Go back to the HSDLA resource I mention above. Their homepage has a featured section titled, “You can homeschool.” Reads through their stuff and start following their recommended reading and links. It’s a great starting point, and these guys have been professionally associated with homeschooling since Generation X was in diapers. It’s a solid start for you knowledge base, and any materials they suggest for further reading are also likely solid.
Step 2: Hit the (Text)books
Do a web search for homeschool curriculum conventions in your state. There’s a homeschooling organization in every state, and they typically hold annual conferences for curriculum vendors. Check the neighboring states as well, because even if your state has a puny annual convention, perhaps the next state over has one of the most popular conventions in the region.
Conventions will have a schedule packed with speakers and events, but that’s all fluff. There might be one or two talks you definitely want to check out. If HSLDA is doing a presentation on the laws on your state, that’s a must-see. Maybe a vendor like Rosetta Stone is doing a presentation on what they offer in the world of homeschooling, and you really want to see it before plunking down that kind of money on a product.
But what you’re really at the convention for is to put hands and eyes on curriculum.
You know your kids. Think about their personalities as you walk around. Got a bookworm? Then that one curriculum which focuses on lots of reading (like Sonlight) will be ideal. Maybe your kid is very active and hands on and you think Calvin and Hobbes is biographical about your kid? Then check out the curriculum with lots of hands on and outdoor activities (like My Father’s World). Or maybe you’re a firm believer in classical education. It worked for Western Civilization for 2500 years and was only recently dumped from American schooling about 60 years ago, so it must have something going for it. Well, there are classical education curriculums that help you bring back what arrogant moderns think they are too smart to bother with. Bet you the med-school student who’s known Latin since 2nd grade has an easier time than his classmates! Harvard doesn’t even teach Latin anymore. (But they still print diplomas in Latin…so students graduate not knowing how to read their own diploma?)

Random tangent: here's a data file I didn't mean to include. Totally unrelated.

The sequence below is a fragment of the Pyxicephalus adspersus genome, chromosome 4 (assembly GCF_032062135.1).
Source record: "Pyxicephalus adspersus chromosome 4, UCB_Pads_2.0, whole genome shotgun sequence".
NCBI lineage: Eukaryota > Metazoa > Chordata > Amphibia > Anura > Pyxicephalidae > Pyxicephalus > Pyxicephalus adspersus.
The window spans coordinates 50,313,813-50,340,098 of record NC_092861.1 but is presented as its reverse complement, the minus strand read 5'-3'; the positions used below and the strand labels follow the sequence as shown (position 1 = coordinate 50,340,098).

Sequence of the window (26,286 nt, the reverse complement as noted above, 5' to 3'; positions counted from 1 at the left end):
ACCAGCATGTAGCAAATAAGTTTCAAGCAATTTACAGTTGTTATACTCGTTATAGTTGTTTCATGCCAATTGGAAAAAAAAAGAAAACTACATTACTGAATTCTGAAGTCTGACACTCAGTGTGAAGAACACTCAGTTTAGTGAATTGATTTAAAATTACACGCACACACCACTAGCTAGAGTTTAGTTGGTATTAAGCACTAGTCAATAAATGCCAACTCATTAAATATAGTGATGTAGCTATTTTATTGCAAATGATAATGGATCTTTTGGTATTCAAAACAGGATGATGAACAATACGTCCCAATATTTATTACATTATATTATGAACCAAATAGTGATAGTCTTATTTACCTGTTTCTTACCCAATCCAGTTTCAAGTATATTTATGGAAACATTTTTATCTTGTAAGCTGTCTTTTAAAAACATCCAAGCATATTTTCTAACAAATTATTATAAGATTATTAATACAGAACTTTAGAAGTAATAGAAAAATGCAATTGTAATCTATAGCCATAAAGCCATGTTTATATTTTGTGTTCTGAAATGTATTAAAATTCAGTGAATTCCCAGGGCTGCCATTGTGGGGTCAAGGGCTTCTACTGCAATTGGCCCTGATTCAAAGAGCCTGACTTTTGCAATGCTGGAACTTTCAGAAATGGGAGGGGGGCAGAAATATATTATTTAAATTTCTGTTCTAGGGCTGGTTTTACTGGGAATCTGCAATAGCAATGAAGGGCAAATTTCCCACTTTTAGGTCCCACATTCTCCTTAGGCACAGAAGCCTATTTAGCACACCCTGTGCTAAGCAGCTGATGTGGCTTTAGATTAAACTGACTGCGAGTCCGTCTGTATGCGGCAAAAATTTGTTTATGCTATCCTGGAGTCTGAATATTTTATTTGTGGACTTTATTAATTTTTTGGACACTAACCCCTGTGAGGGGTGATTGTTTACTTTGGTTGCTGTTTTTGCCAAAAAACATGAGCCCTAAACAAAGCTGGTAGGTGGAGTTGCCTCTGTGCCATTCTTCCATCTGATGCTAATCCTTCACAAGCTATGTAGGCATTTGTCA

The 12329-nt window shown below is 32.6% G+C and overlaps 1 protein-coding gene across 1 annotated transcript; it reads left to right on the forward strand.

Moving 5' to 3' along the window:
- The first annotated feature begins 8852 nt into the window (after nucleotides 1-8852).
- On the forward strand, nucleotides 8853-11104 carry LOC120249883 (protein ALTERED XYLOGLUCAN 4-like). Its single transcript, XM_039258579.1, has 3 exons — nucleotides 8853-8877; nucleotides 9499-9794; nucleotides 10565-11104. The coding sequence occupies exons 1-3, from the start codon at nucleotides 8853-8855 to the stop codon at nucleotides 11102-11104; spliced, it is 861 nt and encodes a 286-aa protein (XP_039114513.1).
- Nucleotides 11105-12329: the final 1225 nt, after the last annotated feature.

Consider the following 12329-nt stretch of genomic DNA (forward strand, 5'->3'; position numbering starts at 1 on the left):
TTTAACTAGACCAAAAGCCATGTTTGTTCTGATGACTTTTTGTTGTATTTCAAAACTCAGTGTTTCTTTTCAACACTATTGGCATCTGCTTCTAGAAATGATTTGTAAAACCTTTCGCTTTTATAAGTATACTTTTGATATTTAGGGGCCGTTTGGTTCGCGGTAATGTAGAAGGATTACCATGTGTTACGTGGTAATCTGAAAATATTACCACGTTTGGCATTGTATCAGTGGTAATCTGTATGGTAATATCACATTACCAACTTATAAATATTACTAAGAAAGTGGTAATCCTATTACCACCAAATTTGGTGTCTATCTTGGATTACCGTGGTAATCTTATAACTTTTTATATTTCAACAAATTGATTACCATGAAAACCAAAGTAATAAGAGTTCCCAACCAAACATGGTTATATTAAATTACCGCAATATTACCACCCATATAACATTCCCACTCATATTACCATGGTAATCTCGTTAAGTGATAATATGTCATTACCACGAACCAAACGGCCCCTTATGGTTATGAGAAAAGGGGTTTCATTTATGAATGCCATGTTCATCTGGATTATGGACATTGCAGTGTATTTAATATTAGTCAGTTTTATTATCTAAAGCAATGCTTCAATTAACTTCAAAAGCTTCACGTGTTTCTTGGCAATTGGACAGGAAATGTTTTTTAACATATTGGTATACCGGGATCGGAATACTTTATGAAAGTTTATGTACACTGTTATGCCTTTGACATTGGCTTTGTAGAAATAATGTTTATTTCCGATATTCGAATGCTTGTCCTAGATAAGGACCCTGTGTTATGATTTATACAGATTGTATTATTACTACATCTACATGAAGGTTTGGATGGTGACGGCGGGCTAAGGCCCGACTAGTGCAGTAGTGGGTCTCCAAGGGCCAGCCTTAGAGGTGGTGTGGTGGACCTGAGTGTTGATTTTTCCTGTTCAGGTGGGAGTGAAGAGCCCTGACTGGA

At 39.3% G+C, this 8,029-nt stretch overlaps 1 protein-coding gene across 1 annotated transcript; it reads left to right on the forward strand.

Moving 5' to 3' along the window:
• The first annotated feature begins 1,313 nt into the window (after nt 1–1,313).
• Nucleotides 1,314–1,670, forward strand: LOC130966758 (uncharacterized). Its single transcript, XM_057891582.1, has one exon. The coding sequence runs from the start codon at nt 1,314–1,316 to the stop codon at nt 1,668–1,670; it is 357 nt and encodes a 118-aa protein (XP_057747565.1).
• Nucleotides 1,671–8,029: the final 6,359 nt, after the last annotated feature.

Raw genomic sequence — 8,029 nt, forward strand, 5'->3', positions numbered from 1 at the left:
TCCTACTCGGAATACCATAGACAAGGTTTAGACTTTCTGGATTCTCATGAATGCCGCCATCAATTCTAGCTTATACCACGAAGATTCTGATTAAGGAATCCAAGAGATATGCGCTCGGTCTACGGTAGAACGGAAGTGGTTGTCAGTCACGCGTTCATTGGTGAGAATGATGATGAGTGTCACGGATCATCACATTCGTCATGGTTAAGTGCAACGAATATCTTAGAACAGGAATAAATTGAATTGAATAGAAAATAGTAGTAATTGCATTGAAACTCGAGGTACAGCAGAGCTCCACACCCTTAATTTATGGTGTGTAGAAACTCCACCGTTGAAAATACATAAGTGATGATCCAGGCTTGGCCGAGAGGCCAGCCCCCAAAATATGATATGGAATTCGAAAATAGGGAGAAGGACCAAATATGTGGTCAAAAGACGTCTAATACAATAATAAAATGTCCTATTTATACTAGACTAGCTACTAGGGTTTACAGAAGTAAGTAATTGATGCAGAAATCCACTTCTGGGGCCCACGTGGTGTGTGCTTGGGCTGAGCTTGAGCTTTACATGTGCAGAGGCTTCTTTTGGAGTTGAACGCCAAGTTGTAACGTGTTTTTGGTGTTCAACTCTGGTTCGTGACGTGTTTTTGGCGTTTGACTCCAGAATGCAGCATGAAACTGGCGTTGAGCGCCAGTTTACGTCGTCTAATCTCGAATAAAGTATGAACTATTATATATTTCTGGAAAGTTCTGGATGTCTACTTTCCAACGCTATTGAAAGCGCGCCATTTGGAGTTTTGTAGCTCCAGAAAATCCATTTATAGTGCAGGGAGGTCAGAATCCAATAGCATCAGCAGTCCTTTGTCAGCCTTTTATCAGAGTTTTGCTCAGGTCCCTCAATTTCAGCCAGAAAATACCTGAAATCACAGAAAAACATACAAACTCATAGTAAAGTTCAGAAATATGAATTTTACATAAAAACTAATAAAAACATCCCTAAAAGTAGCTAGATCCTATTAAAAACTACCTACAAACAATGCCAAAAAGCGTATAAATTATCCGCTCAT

Once you pick a core curriculum (usually one manual and workbook covers all subjects in younger ages) you can add whatever else you think is appropriate. Maybe you want your kids to have a more robust math curriculum. Then add a Singapore Math book for their grade level. Maybe there’s a Logic curriculum that caught your eye that has age-appropriate levels. If your kid is a little older, maybe they would be interested in programming or robotics – there are subject specific curriculums for that.
The point here is not to spell out every option, but to illustrate that options are manifold and you can design a custom curriculum unique to your individual child. Because even if a curriculum is perfect for your first child, the second child might be totally different. And that’s the advantage of homeschooling! No one-size-fits-all curriculum that your kids have to grit their teeth through. You customize it to your kid, because no one cares more about your kid than you.
I even read about one dad who wanted to teach his son about the history of video games and developed his own curriculum in which his boy played noteworthy games from each era in order from oldest to newest. You could do something like that too in an area you think is important for your kid to learn.
Step 3: Phone a Friend
Because homeschooling has multiplied so much, there are certainly people in your circles who do it. If you move to the Redoubt, just ask around at your church and you’re bound to find several families scattered across several neighborhoods.
When you meet someone who homeschools their kids, ask them about it. How did they get into it? What do they like about it? What are the challenges? What curriculum do they use and why?
Even better, maybe there’s a dad among those homeschooling families who took advanced math in college and would be willing to help you teach your kid basic algebra, if it’s beyond your abilities. Or chemistry. Or physics. Meet people and your resources multiply.
You’re going to meet folks who’ve been homeschooling longer than you. Learn all you can from them.
A big part of survival mentality is self sufficiency as well as getting the government out of your life. Taking charge of your children’s education is a huge step forward on both fronts.